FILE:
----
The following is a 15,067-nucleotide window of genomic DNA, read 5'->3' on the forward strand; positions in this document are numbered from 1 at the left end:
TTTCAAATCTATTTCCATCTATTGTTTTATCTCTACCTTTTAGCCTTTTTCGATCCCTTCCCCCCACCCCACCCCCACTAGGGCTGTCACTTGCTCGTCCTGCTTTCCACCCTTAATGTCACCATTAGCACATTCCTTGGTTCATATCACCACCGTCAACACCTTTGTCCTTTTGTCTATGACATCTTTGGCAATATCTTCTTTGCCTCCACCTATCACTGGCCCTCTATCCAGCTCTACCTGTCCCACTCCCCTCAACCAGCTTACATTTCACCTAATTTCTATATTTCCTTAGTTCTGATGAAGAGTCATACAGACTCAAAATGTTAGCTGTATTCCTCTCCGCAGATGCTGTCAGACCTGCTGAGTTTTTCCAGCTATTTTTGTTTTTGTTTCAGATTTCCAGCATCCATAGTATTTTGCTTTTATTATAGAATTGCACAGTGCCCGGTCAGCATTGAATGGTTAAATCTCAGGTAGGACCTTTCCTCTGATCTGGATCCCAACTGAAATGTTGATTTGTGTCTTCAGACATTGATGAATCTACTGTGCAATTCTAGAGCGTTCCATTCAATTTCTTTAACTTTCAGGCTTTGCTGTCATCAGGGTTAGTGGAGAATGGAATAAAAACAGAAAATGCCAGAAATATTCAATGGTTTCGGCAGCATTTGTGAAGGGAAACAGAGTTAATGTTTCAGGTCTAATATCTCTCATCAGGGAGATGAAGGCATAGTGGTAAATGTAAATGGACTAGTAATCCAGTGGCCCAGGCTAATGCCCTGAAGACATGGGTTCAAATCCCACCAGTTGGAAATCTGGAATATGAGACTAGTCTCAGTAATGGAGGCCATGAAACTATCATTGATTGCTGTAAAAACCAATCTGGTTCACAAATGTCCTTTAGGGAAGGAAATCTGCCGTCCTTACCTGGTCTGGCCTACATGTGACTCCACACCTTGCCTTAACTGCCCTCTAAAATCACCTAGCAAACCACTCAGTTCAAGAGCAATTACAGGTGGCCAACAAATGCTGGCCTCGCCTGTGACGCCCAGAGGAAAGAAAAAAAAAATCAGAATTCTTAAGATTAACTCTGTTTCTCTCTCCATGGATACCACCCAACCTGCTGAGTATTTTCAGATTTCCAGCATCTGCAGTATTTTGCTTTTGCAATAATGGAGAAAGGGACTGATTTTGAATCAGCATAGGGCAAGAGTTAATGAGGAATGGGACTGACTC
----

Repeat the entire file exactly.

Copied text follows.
The following is a 15,067-nucleotide window of genomic DNA, read 5'->3' on the forward strand; positions in this document are numbered from 1 at the left end:
TTTCAAATCTATTTCCATCTATTGTTTTATCTCTACCTTTTAGCCTTTTTCGATCCCTTCCCCCCACCCCACCCCCACTAGGGCTGTCACTTGCTCGTCCTGCTTTCCACCCTTAATGTCACCATTAGCACATTCCTTGGTTCATATCACCACCGTCAACACCTTTGTCCTTTTGTCTATGACATCTTTGGCAATATCTTCTTTGCCTCCACCTATCACTGGCCCTCTATCCAGCTCTACCTGTCCCACTCCCCTCAACCAGCTTACATTTCACCTAATTTCTATATTTCCTTAGTTCTGATGAAGAGTCATACAGACTCAAAATGTTAGCTGTATTCCTCTCCGCAGATGCTGTCAGACCTGCTGAGTTTTTCCAGCTATTTTTGTTTTTGTTTCAGATTTCCAGCATCCATAGTATTTTGCTTTTATTATAGAATTGCACAGTGCCCGGTCAGCATTGAATGGTTAAATCTCAGGTAGGACCTTTCCTCTGATCTGGATCCCAACTGAAATGTTGATTTGTGTCTTCAGACATTGATGAATCTACTGTGCAATTCTAGAGCGTTCCATTCAATTTCTTTAACTTTCAGGCTTTGCTGTCATCAGGGTTAGTGGAGAATGGAATAAAAACAGAAAATGCCAGAAATATTCAATGGTTTCGGCAGCATTTGTGAAGGGAAACAGAGTTAATGTTTCAGGTCTAATATCTCTCATCAGGGAGATGAAGGCATAGTGGTAAATGTAAATGGACTAGTAATCCAGTGGCCCAGGCTAATGCCCTGAAGACATGGGTTCAAATCCCACCAGTTGGAAATCTGGAATATGAGACTAGTCTCAGTAATGGAGGCCATGAAACTATCATTGATTGCTGTAAAAACCAATCTGGTTCACAAATGTCCTTTAGGGAAGGAAATCTGCCGTCCTTACCTGGTCTGGCCTACATGTGACTCCACACCTTGCCTTAACTGCCCTCTAAAATCACCTAGCAAACCACTCAGTTCAAGAGCAATTACAGGTGGCCAACAAATGCTGGCCTCGCCTGTGACGCCCAGAGGAAAGAAAAAAAAAATCAGAATTCTTAAGATTAACTCTGTTTCTCTCTCCATGGATACCACCCAACCTGCTGAGTATTTTCAGATTTCCAGCATCTGCAGTATTTTGCTTTTGCAATAATGGAGAAAGGGACTGATTTTGAATCAGCATAGGGCAAGAGTTAATGAGGAATGGGACTGACTC